Small Business Finance – What Works, What Doesn’t?
Wednesday, May 14, 2008
May 5 and 6 saw an interesting research conference here in DC on Small Business Finance, looking at which banking practices and government interventions help foster small businesses’ access to external finance. Twelve interesting papers and a stimulating panel discussion addressed an array of issues, ranging from banks’ lending techniques over competition, government policies to informal and trade credit. Many papers and speakers questioned conventional wisdom on what we know and what policies are helpful.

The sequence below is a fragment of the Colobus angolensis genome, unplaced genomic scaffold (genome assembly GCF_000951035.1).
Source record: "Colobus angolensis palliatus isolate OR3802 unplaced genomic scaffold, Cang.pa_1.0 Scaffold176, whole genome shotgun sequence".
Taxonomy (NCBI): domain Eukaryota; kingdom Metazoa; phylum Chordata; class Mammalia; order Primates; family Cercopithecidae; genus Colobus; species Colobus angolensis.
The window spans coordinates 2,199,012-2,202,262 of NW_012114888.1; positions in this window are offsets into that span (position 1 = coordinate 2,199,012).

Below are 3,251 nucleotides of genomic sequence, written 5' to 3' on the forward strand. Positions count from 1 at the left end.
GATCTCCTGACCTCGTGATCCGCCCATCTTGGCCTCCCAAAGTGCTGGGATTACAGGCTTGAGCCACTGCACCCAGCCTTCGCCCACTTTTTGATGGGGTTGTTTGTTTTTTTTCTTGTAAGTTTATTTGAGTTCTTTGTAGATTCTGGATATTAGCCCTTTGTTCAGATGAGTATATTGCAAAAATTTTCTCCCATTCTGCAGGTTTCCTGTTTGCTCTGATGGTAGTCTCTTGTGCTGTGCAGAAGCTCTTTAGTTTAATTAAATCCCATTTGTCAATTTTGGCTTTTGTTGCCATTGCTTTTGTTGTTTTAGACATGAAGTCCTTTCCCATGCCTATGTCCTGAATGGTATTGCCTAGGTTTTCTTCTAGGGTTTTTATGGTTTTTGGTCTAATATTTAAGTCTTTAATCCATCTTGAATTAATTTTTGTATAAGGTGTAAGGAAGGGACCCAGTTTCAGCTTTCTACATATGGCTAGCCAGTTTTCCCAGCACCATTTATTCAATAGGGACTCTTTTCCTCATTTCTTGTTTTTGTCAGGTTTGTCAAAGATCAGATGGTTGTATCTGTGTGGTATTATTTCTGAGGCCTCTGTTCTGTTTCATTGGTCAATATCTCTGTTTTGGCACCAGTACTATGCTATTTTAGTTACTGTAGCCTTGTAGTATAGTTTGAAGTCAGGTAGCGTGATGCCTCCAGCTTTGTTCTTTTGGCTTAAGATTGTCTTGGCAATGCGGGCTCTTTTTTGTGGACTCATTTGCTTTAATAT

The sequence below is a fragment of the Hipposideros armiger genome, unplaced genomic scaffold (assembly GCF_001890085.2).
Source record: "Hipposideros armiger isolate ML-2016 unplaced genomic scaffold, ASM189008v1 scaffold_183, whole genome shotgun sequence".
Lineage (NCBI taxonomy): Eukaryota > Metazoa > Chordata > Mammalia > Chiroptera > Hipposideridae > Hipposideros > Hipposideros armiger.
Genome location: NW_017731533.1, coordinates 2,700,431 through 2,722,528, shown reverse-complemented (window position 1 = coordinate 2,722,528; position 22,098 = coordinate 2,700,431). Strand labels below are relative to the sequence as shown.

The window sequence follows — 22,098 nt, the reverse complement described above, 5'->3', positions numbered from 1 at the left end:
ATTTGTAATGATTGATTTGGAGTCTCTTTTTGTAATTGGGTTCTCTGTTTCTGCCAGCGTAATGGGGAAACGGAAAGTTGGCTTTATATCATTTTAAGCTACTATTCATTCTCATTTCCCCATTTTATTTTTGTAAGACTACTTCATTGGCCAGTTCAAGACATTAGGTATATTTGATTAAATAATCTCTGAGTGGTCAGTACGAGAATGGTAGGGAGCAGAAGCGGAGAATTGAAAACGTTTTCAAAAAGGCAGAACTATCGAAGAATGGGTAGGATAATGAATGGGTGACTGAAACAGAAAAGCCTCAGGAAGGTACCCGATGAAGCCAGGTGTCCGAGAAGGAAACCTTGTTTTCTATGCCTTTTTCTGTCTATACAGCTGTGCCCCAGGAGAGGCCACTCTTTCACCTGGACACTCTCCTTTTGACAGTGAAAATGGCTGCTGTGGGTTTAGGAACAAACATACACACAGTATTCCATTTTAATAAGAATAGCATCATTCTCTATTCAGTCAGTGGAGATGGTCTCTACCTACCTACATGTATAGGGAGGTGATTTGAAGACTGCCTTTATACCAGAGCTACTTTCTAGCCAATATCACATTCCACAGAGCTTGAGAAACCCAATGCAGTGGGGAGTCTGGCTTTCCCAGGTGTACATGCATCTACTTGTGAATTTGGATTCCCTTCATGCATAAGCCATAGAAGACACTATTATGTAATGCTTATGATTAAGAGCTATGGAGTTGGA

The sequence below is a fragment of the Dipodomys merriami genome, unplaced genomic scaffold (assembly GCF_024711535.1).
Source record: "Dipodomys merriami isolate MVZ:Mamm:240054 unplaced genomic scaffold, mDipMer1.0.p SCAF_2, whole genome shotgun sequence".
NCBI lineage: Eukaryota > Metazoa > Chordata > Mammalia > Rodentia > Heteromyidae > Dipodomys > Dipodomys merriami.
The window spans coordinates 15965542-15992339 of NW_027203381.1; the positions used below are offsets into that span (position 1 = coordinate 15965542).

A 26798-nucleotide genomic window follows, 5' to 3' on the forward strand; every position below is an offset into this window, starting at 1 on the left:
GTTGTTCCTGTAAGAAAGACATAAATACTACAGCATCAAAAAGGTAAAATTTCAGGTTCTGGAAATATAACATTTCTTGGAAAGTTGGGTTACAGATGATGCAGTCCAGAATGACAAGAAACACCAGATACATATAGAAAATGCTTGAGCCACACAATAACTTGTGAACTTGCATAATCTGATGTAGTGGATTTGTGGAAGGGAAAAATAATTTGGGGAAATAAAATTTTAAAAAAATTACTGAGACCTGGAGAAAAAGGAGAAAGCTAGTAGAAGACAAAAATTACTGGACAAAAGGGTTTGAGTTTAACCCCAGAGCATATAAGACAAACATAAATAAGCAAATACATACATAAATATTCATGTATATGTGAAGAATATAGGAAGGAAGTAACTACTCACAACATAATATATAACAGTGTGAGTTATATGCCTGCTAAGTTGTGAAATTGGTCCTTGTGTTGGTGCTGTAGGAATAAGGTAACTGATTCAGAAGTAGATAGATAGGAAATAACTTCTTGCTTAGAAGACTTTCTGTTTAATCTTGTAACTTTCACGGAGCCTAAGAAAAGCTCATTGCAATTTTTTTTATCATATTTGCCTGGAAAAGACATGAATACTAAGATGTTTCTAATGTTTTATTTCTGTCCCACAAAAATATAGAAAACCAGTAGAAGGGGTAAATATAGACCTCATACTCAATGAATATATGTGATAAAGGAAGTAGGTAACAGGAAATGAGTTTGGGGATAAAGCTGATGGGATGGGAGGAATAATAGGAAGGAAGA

Bank-level surveys show that banks engage more with SMEs than commonly thought, and beyond just offering credit services. Interestingly, differences in banking practices, such as collateral requirements, appraisal techniques and interest rates are more pronounced between developed and developing countries, but less so between small and large enterprise lending within the same country. All types of banks perceive SMEs as a core and strategic business and are catering to SMEs. Indeed, larger multiple-service banks and foreign banks have a comparative advantage in offering a wide range of products and services in large scale, through the use of new technologies, business models, and risk management systems. On the other hand, analysis for the U.S. suggests that large banks do not have comparative advantages over small banks in all of the hard lending technologies and the comparative advantages of large banks in the hard technologies are not increasing in firm size.